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Critical Care Reviews |

Nosocomial Pneumonia*: The Importance of a De-escalating Strategy for Antibiotic Treatment of Pneumonia in the ICU

Gert Höffken, MD; Michael S. Niederman, MD, FCCP
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*From the Department of Pulmonology (Dr. Höffken), Universitätsklinikum Carl Gustav Carus, Dresden, Germany; and the Department of Medicine (Dr. Niederman), Winthrop-University Hospital, Mineola, NY.

Correspondence to: Michael S. Niederman, MD, FCCP, Professor of Medicine, SUNY at Stony Brook, Chairman, Department of Medicine, Winthrop-University Hospital, 222 Station Plaza North, Suite 400, Mineola, NY 11501; e-mail: mniederman@winthrop.org



Chest. 2002;122(6):2183-2196. doi:10.1378/chest.122.6.2183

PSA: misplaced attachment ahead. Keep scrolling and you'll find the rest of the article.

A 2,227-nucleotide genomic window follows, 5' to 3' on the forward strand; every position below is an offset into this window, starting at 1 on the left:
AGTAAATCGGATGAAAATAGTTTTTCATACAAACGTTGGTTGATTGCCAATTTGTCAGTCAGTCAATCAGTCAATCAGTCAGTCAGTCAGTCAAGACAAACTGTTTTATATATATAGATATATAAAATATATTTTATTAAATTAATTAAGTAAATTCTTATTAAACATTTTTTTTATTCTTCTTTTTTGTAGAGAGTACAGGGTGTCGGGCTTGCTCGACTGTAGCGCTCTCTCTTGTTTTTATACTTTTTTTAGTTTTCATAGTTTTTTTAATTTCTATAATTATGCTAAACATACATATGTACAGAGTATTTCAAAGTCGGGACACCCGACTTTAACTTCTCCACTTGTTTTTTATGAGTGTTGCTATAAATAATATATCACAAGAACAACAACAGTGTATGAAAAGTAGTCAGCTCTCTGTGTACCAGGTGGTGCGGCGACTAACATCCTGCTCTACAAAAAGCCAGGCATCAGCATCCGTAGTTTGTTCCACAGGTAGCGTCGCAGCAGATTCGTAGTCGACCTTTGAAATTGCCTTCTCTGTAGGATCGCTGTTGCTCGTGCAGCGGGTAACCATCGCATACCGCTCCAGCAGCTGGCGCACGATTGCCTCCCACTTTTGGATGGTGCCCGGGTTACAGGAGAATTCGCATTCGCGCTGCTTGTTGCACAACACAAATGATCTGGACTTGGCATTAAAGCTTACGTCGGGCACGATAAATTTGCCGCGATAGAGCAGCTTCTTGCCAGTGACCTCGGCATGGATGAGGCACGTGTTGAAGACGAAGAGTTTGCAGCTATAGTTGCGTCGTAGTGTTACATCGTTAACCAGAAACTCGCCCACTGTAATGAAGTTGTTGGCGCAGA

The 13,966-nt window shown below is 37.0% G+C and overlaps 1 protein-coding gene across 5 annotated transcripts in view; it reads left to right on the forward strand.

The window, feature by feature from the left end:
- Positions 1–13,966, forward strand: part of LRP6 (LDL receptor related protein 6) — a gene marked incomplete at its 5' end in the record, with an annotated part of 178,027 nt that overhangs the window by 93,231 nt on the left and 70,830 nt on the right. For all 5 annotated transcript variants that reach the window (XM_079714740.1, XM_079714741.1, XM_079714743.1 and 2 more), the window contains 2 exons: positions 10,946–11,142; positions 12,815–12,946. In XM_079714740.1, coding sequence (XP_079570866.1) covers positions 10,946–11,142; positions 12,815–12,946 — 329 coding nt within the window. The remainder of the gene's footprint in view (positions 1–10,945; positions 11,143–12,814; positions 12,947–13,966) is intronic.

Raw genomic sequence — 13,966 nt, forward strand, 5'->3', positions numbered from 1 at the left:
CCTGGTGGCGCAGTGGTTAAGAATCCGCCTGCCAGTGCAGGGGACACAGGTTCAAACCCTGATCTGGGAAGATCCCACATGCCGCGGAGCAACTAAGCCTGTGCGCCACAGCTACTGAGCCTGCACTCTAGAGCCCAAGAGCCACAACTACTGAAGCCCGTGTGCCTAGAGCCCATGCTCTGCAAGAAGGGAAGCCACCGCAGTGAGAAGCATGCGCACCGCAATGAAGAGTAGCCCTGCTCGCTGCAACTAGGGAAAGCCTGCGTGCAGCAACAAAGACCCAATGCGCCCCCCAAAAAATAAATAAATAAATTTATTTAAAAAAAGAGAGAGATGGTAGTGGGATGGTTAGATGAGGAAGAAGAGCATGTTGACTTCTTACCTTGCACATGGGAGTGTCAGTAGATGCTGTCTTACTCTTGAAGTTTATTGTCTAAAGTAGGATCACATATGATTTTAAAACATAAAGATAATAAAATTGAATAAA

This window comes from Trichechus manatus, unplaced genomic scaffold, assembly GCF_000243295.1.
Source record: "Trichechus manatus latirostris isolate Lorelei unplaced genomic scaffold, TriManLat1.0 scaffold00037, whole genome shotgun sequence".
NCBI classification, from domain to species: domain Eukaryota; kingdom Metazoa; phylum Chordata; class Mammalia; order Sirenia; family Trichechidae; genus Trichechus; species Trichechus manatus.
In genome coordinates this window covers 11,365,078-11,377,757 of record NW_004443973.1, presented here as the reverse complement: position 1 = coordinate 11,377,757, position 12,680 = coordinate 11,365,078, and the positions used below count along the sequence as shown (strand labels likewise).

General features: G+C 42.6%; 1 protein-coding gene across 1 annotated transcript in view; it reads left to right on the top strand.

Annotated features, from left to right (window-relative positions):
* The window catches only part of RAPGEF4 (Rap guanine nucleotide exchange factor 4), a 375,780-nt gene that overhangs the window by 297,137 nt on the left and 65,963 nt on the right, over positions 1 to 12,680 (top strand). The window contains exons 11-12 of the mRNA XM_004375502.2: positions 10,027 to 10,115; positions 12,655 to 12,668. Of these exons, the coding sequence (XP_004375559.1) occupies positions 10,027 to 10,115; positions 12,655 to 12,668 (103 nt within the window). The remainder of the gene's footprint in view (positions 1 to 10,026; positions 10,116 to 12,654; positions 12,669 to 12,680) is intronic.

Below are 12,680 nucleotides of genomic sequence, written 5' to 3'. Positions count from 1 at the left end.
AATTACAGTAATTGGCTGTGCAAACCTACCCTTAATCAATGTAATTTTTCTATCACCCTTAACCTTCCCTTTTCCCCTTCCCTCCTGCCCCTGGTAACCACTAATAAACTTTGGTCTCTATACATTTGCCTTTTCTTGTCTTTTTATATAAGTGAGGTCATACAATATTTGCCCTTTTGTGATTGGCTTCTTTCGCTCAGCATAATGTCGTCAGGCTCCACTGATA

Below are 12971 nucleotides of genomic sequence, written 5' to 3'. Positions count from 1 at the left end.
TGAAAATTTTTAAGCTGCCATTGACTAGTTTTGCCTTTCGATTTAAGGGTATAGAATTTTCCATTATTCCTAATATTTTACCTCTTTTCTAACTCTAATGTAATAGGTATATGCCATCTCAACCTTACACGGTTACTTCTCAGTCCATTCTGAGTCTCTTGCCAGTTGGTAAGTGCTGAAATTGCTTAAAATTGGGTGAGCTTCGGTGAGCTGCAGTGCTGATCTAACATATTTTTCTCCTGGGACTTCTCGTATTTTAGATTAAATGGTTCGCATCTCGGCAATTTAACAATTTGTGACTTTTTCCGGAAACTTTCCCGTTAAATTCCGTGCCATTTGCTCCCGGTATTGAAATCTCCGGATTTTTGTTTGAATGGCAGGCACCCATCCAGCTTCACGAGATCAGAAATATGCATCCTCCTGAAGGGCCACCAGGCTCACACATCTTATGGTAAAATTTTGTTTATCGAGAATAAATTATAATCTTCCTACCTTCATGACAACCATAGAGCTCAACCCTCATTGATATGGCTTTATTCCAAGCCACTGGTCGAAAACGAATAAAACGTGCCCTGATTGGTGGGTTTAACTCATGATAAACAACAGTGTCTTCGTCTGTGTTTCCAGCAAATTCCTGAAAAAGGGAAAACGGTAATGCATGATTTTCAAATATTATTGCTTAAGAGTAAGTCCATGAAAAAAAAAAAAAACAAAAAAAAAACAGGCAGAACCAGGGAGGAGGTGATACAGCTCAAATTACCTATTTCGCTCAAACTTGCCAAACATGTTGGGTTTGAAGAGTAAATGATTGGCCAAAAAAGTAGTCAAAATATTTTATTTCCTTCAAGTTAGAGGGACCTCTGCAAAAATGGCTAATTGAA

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Nosocomial pneumonia is the second most frequent nosocomial infection and represents the leading cause of death from infections that are acquired in the hospital. In the last decade, a large body of data has accumulated that points to the substantial impact of inadequate antibiotic treatment as a major risk factor for infection-attributed mortality in ventilator-associated pneumonia (VAP) patients. In most instances, high-risk pathogens (eg, highly resistant Gram-negative bacilli, such as Pseudomonas aeruginosa and Acinetobacter spp, as well as methicillin-resistant staphylococci) are the predominant microorganisms causing excess mortality. Among various risk factors for mortality from VAP, which include the severity of the underlying disease and the degree of functional physiologic impairment caused by the pulmonary infectious process, only inappropriate antibiotic therapy is directly amenable to modification by clinicians. Secondary modifications of an initially failing antibiotic regimen do not substantially improve the outcome for these critically ill patients. Therefore, the best approach for reducing infection-related mortality seems to be the initial institution of an adequate and broad-spectrum antibiotic regimen in severely ill patients, which should be modified in a de-escalating strategy when the results from microbiologic testing become available. To circumvent the inherent danger of the emergence of resistance in ICU patients, additional measures have to be implemented and tested in clinical trials to reduce antibiotic consumption, shorten the duration of antibiotic treatment, and reduce the selection pressure on the ICU flora. This latter goal could be met by new antibiotic strategies including scheduled changes of recommended empiric antibiotic regimens at fixed intervals on a rotating basis.

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